My cousin’s wedding was gorgeous, but one of my favourite things was their cake: it was made of cardboard! It was a really fancy fake cake that looked real! They set it out for people to look at, then served this massive sheet cake from a local bakery. I didn’t know it was fake until my aunt told me. They saved a bundle!

We went pretty non traditional with the vows. There was a Shakespeare sonnet (“Let me not to the marriage of true minds admit impediments…”), something from the Tao of Pooh, I think and it ended with a piece from “Oh the Places You’ll Go.” I walked down the aisle to an acoustic guitar version of “Here Comes the Sun.” We skipped the reception line, too. After the regular reception at the venue (a historic B&B), we actually had an after-party at the clubhouse at our apartment complex. Some people came straight there, some changed and came back and we made sandwiches with the leftovers from the reception. It was pretty awesome.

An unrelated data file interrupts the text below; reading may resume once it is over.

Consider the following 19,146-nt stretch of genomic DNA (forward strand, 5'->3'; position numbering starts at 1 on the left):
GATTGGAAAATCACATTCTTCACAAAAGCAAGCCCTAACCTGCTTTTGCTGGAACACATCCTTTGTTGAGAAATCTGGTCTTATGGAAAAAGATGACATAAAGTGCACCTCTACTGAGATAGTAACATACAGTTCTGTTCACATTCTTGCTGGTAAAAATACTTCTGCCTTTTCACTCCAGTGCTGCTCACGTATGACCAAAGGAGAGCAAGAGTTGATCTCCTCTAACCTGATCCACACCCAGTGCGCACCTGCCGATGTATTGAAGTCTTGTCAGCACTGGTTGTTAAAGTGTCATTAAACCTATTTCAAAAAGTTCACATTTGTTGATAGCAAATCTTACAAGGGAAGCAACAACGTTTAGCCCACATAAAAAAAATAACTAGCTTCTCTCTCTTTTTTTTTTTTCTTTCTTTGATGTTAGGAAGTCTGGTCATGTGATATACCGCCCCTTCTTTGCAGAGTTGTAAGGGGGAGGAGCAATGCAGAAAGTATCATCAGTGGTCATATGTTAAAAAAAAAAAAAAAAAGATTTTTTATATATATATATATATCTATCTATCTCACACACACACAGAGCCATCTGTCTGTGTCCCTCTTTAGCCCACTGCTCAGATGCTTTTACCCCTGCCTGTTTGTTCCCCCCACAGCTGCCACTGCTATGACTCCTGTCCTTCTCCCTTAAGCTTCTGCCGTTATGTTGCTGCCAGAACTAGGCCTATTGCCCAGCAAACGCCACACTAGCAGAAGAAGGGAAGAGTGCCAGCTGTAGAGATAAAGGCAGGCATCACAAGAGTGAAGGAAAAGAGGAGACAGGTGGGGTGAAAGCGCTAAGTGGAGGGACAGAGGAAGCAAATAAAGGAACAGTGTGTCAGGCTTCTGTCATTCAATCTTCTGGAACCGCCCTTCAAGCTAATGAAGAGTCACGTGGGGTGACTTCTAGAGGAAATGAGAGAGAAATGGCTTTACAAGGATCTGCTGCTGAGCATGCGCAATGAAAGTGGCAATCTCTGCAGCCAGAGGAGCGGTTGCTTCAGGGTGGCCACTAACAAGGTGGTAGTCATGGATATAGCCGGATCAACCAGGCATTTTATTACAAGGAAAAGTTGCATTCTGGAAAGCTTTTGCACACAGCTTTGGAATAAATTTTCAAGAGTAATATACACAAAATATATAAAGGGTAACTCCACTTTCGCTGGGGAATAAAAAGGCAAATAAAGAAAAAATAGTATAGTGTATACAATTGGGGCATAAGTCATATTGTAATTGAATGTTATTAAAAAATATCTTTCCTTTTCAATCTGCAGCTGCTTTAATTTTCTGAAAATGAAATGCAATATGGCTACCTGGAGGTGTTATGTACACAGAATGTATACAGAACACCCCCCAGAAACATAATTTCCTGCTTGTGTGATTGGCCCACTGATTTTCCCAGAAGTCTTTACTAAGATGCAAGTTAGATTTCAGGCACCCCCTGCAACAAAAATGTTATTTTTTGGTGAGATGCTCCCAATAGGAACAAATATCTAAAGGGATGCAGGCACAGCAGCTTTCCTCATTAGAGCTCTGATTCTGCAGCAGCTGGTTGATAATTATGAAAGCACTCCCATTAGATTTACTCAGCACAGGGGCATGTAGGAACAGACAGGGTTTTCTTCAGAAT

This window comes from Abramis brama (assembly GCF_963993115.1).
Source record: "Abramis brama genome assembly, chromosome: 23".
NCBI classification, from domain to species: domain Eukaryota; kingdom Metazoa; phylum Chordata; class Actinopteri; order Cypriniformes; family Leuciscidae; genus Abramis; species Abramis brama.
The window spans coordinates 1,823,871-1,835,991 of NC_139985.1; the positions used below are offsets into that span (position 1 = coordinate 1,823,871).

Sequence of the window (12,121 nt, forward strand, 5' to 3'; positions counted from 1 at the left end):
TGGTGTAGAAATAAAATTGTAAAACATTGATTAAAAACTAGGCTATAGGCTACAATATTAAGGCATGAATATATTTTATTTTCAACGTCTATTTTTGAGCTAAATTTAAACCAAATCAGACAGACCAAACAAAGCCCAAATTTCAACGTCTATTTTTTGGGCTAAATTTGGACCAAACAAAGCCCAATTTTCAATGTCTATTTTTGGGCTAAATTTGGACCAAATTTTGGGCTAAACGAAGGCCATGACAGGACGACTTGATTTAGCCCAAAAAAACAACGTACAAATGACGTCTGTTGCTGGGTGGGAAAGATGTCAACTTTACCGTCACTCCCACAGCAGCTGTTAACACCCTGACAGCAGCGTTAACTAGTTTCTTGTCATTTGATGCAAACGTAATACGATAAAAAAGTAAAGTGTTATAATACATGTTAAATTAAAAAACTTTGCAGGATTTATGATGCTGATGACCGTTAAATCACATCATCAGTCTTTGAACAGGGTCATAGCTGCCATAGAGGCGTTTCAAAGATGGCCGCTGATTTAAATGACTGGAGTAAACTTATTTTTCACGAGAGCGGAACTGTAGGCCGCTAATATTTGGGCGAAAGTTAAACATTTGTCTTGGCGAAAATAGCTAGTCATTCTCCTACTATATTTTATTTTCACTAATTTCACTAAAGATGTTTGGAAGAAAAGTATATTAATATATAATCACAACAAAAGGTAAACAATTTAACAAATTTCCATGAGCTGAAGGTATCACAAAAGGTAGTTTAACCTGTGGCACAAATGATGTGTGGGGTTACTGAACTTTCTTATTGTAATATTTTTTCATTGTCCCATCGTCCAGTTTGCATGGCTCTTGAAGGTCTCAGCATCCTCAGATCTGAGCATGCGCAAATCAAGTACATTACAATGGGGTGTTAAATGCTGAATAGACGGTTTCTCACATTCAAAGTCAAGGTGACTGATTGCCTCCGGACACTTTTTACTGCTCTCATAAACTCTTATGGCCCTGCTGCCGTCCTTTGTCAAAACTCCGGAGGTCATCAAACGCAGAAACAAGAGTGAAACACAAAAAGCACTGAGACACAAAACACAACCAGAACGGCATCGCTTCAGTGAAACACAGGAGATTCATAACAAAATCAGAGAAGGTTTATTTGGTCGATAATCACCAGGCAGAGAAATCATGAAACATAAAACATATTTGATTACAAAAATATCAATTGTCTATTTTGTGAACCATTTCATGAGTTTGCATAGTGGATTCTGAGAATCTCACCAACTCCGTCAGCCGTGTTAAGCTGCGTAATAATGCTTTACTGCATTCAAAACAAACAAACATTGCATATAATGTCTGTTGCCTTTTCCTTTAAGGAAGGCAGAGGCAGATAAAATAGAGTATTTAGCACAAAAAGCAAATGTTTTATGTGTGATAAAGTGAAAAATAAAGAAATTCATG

One wedding I went to recently had various dinner stations in lieu of a traditional buffet. There was a carving station and soup/salad station, yes, but also a fajita bar, mashed potato bar (with regular and sweet and all accompaniments) and ice cream sundae bar.

We had an ice cream sundae bar, and it was the best ever. The Mister was in charge of it, and he way over-ordered. We ended up giving my mom’s class an impromptu ice cream sundae party the next week, and we had so much ice cream left over that we each had a sundae (he sometimes had two) every single day for two and a half weeks after the wedding. BUT, there were no brawls over who got what kind of ice cream because we ran out of stuff the day of, so that’s good.


On behalf of bridesmaids everywhere, I say thank you. My best bridesmaid experience was when the bride told us all to wear green. What shade? Just… green. We were a veritable rainbow of green, and frankly, it looked beautiful. And I was able to get my dress for $40 at Target, and yes, I’ve worn it many times since.

Ahhh, I was going to write a blog post about this very same thing! You had so many fun details in your wedding, and I LOVED your bridesmaids’ dresses.